This month I have been closely following NPR's Pam Fessler's special report on eviction. As each segment airs, we hear one woman after another share her personal story of the horrors of housing instability. In Fessler's report on March 30, "In A High-Rent World, Affordable And Safe Housing Is Hard To Come By," she mentions that women and children make up the large majority of the extremely poor who end up in housing court facing eviction. Yet an obvious question remains - why women and children?
The answer is buried in the headline -- safe housing is hard to come by. Specifically, safe housing for the millions of mostly women and children who are facing eviction or are homeless as a result of the domestic or sexual violence they experience in their homes. This is because the very nature of the violence directly impacts victims' housing stability, often long after they've managed to escape it.
Victims often find it difficult to pass the most basic background checks that landlords conduct when vetting applications for housing. Poor credit and ruined rental histories are often the consequence of abusers running up credit card bills or lying about paying rent, utilities, childcare and other bills. Lack of steady employment is typical for victims who are often forced to miss work as a result of the violence, or are fired as a result of stalking and harassment that occurs at the workplace.
Victims are vulnerable to housing discrimination as well. The most common cases of this occur when landlords evict victims from housing due to repeated calls to the police or property damage caused by the abuser. Many low-income victims also stand to lose subsidized or other affordable housing as a result of lease or voucher policy violations committed by the abuser.
With the overwhelming lack of safe housing options in this country, it's no wonder that so many victims are forced to choose between living with abuse or homelessness. But what does the term "safe housing" really mean for these women? We asked this question to hundreds of survivors and advocates throughout Washington, D.C. when I founded the District Alliance for Safe Housing (DASH) in 2006.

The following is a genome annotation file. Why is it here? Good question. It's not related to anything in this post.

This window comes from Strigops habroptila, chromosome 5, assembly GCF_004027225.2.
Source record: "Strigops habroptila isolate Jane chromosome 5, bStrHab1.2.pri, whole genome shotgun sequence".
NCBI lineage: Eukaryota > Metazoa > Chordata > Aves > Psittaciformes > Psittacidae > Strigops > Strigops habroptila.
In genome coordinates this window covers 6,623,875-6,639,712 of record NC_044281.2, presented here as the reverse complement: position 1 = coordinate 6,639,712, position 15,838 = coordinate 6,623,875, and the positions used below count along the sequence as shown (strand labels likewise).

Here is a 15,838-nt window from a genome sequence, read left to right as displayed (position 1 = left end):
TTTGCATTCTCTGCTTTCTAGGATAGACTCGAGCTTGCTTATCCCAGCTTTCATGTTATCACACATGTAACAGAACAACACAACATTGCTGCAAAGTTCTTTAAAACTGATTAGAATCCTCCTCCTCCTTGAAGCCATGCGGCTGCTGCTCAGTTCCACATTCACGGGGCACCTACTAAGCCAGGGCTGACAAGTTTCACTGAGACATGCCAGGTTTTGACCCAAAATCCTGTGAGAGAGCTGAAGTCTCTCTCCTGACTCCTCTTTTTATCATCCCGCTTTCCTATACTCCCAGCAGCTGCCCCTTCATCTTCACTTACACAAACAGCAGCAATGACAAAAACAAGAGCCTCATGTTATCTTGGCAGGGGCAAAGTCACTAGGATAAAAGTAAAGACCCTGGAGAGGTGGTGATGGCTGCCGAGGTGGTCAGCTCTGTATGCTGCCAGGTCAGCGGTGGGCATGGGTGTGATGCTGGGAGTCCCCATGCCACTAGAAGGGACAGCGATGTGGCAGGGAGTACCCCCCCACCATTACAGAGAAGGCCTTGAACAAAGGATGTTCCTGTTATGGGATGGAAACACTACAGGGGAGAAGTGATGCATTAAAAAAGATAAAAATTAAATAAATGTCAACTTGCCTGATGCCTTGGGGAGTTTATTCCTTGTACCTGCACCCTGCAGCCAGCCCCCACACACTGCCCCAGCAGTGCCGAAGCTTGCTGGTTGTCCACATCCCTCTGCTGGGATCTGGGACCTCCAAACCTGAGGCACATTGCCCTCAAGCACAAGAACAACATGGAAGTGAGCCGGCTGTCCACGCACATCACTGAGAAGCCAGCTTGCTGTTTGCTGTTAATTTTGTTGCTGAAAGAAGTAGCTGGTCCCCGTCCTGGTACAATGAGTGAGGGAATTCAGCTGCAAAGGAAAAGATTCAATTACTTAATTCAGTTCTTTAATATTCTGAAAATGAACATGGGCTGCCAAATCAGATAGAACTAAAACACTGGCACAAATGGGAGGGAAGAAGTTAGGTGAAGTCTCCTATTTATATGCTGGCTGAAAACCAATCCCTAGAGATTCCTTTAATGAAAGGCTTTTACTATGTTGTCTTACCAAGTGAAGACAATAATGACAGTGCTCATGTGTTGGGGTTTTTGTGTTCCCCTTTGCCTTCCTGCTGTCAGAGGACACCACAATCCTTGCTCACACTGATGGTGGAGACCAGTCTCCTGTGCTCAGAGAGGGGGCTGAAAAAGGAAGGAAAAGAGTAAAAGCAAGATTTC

Victims shared examples of housing discrimination at every level. They talked about being denied access to homeless shelters because of their status as victims and denied access to domestic violence shelters because there were so few available spaces. Others talked about being required to comply with requirements which presented barriers or safety threats, such as obtaining protection orders, agreeing to information sharing with other programs, or participating in mandatory programming which conflicted with employment or other responsibilities.
This feedback informed our approach to safe housing - predicated on the beliefs that housing is a human right; allows those housed to be self-determining; and, is flexible and responsive to individuals' needs and circumstances. Safe Housing means more than just clean and habitable living space; it means living conditions which don't present an ongoing threat to its inhabitants due to violence, economic instability, or arbitrary mandates.
DASH works to create a culture where safe housing is a human right shared by everyone. This means building alliances with housing and homeless advocates, policy makers, landlords, housing developers and victims to create more safe housing. It means developing strategies that include advocating for victims' housing rights, creating accessible safe housing programs, and using flexible funding to help survivors maintain housing stability.
Fundamentally, domestic and sexual violence is a housing and economic justice issue, and vice versa. The scarcity of safe, affordable housing can be directly linked to this disconnect. No one should become homeless due to abuse, but as Ms. Fessler happened to learn, all too many do.